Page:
But a growing number of policy makers say that the world’s rising temperatures, surging seas and melting glaciers are a direct threat to the national interest.
If the United States does not lead the world in reducing fossil-fuel consumption and thus emissions of global warming gases, proponents of this view say, a series of global environmental, social, political and possibly military crises loom that the nation will urgently have to address.
Bipartisan report identified global warming as potential “threat to our security.” On October 28, 2009, the Associated Press reported that the American Security Project, “an advisory group of high-powered Republicans and Democrats,” affirmed that global warming is relevant to national security:
A recent report by the American Security Project, an advisory group of high-powered Republicans and Democrats, called global warming “not simply about saving polar bears or preserving beautiful mountain glaciers … (but) a threat to our security.” The group has on its board Republicans such as former Sen. Warren Rudman as well as Democrats including Sen. John Kerry of Massachusetts, the chief author of the Senate climate bill.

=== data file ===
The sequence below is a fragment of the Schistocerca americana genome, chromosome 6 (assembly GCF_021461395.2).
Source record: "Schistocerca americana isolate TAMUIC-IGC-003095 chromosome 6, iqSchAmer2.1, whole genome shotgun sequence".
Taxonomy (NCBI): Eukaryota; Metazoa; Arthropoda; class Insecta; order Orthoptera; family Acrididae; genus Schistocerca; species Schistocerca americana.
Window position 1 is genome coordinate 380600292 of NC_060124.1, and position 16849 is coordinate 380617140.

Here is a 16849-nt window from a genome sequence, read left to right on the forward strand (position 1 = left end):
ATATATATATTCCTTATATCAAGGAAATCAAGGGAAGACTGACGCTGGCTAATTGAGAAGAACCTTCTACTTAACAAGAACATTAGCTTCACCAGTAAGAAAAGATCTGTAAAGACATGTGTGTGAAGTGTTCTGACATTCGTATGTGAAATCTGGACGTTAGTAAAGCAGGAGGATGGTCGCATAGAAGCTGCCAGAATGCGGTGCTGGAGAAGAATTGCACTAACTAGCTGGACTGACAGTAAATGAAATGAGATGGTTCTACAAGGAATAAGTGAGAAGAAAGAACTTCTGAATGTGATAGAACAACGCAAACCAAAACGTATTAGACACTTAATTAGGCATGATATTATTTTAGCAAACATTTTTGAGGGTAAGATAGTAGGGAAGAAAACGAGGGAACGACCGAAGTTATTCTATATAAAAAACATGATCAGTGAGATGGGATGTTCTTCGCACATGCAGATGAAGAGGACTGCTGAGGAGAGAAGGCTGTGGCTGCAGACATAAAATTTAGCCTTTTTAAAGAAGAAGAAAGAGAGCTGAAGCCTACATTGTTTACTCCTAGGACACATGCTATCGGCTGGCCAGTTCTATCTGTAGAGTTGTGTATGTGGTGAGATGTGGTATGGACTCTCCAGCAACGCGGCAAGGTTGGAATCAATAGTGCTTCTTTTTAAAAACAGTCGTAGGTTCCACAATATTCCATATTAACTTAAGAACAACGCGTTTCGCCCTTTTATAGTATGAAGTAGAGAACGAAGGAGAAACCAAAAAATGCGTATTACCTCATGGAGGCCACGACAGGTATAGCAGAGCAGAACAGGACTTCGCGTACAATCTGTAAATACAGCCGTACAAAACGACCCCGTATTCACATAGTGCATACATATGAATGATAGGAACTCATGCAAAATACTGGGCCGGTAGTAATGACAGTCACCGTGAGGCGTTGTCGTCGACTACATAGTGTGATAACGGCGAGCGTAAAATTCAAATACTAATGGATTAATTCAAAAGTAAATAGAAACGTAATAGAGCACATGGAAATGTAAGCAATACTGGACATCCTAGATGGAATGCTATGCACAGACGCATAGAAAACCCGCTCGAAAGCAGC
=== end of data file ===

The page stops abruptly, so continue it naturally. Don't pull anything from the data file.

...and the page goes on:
Across the globe there exist conflicts and security challenges including ethnic conflicts and emerging radicalism and often “these are also the parts of the world where we will see the most severe consequences from climate change,” Bernard Finel, a co-author of the American Security Project report, said in an interview. “The intelligence community, CIA, (military) commanders, they’re all looking at these issues.”
Former Republican Sen. John Warner, a longtime chairman of the Armed Services Committee and a close ally of the military, has been touring the country to talk about climate change and national security.
“We are talking about energy insecurity, water and food shortages, and climate-driven social instability,” says Warner. “We ignore these threats at the peril of our national security and at great risk to those in uniform.”